Olga was driving a car (vehicle 2 in the diagram) heading north on Interstate 95 (I-95). She was driving in the first lane from the left shoulder of the road.
The driver of Vehicle 6 stopped in the roadway after he ran out of gas. The driver of Vehicle 3 and Vehicle 4 stopped for Vehicle 6.
Juan, the driver of Vehicle 1, attempted to change lanes to avoid hitting vehicle 3. However, vehicle 1 went directly into the path of Olga. Olga then collided into the rear of vehicle 1 with her car’s right front.
The motorcycle driver attempted to pass between Olga and vehicle 3. This caused a sideswipe collision with the right side of Olga’s car.
After the collision, the motorcyclist continued traveling northbound and collided into the rear of vehicle 4. This caused both the driver and passenger to fly off the motorcycle.
All the vehicles were removed from their final rest upon the reporting officer’s arrival with the assistance of the road rangers.
Vehicle 6 vehicle was not involved in the accident.
3 Different Drivers Got Tickets for Moving Violations
Juan received a ticket for improper change of lane, and pulling out in front of a vehicle. Florida Statute 316.085(2).
Carlos, the driver of vehicle 5, got a ticket for careless driving. His vehicle was uninsured.
The driver of vehicle 6 was charged with improper stopping/standing/parking. He was issued a citation pursuant to Florida Statute 316.1945(1)(a).
She will continue to be treated on an as needed basis.
State Farm insured the driver of vehicle 1. We settled with State Farm for $8,000. Hertz Car Rental owned vehicle 6. We settled with Hertz Car Rental for $2,000. The total personal injury settlement was for $10,000.
I represented the injured driver. I personally knew her from before the accident. However, when she initially called me to see if I could represent her, she mentioned that a criminal defense attorney, Aubrey Webb gave her my number.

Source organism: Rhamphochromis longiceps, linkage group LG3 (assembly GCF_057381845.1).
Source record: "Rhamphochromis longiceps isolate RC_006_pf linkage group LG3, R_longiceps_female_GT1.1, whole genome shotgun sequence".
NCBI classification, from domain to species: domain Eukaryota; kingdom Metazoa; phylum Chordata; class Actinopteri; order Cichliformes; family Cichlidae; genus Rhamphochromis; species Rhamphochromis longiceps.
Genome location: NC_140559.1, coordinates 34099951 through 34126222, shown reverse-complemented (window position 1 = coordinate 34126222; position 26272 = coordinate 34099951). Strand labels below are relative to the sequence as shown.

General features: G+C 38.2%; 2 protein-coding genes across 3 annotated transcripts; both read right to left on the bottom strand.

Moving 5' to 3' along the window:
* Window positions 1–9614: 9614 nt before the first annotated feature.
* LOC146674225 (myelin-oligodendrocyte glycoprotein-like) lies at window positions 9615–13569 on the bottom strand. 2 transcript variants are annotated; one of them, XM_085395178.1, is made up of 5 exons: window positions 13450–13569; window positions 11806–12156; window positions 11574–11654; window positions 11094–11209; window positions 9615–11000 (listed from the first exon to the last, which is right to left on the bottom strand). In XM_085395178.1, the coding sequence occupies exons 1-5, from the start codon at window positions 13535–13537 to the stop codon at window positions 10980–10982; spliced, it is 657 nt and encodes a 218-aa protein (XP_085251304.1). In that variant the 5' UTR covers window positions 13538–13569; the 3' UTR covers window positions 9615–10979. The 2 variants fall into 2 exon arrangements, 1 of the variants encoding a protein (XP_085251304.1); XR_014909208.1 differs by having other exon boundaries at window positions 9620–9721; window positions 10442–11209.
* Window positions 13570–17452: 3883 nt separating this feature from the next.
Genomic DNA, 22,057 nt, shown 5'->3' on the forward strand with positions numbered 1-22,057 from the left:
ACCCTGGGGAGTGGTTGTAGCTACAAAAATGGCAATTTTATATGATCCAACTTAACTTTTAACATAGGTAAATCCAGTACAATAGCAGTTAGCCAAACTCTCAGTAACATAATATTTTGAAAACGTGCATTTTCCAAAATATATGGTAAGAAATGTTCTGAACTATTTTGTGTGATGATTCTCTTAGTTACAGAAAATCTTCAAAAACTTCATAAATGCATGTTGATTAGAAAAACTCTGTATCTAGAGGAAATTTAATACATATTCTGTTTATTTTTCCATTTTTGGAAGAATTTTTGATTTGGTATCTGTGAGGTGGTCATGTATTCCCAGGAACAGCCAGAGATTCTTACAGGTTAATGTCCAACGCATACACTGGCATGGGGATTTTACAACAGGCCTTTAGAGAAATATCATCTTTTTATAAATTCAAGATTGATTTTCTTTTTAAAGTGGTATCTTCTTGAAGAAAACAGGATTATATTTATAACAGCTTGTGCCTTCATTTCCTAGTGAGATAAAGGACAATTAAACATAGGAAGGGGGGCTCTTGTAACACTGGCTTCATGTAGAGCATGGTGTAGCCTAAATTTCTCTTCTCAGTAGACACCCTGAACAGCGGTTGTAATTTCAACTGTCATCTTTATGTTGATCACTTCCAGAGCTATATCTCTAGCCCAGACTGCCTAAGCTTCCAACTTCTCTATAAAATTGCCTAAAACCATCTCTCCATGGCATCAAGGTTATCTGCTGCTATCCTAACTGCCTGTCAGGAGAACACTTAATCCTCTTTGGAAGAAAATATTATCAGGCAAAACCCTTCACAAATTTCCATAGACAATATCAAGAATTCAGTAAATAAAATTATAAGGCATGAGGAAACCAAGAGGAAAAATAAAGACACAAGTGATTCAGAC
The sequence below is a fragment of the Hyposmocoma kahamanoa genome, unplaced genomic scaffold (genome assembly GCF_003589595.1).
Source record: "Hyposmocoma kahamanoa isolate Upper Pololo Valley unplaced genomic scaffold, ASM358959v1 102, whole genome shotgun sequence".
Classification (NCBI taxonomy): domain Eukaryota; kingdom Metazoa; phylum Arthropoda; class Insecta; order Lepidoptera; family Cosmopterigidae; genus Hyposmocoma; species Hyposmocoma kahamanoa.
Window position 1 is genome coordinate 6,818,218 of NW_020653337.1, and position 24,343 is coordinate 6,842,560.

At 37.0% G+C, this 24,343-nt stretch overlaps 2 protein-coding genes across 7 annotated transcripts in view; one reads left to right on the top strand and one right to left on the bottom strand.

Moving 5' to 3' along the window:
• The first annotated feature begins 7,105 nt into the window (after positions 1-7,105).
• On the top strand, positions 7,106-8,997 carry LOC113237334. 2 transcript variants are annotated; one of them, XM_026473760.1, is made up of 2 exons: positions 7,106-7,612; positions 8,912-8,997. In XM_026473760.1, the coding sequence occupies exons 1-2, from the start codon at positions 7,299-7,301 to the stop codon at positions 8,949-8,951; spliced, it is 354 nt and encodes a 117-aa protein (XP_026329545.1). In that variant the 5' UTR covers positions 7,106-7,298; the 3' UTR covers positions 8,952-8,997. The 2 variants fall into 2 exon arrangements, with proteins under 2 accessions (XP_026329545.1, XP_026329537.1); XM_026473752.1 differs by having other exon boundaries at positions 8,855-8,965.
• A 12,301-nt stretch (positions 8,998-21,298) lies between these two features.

Thus, with the client’s (and the other attorney’s) consent, I listed him as co-counsel on our fee contract. He received 25% of our attorney’s fee.
If a Rental Car Company’s Negligence Caused the Accident, There are No Limits
If the rental car company was negligent, then they are on the hook for damages. There are no caps on the amount that you can recover.
If the injured person’s only argument is that the rental car company rented a car to a driver who didn’t have a license, it is a tougher case.
Here is an example of a real settlement against the rental car company for negligence. (This wasn’t my settlement.) The case allegedly settled without a lawsuit being filed.
A rental car company rented a car to Natalie (not real name). The rental car company didn’t check to see if Natalie had a valid license.
The rental car was impounded (taken) by the police after Natalie committed a moving violation.
Natalie notified the rental car company that the car was impounded. Natalie then got the car back.
Even though the rental car company knew the car was impounded, they let Natalie continue to use the car.
Thereafter, Natalie’s friend, Tim (not real name), was driving the rental car. He caused an accident and injured Lisa (not real name).
Lisa had a huge hospital bill. A chiropractor treated Lisa for soft tissue injuries. (Soft tissue injuries typically means back and/or neck pain).
Lisa allegedly settled her personal injury claim against the rental car company for $60,000.
Learn more about rental car accident claims.
3. Liability Insurance of the Careless Driver’s Spouse and Resident Relatives
Although you may not be able to sue, the liability insurance of spouse of a named insured and resident relatives of either the named insured or the spouse may provide coverage for an individual whose negligent driving causes damages to you.
No Coverage Under Resident Relative’s BI Insurance if Driver Owns the Car
If the driver (or owner) of the car or truck that caused your accident does not have bodily injury liability insurance or was underinsured, you can make a claim against the bodily injury liability coverage of a resident relative(s) of the driver of the adverse vehicle if the adverse driver was not driving a vehicle that he/she owned at the time of the crash.
I define “adverse” as the vehicle that caused your accident. A resident relative of the careless driver may have bodily injury coverage with a major auto insurance carrier in Florida.
If so, the resident relative’s BI insurance coverage should cover the 20% of your medical bills – that PIP does not pay – up to $10,000.
Tip: Some smaller Florida car insurers have stopped writing this coverage into these policies.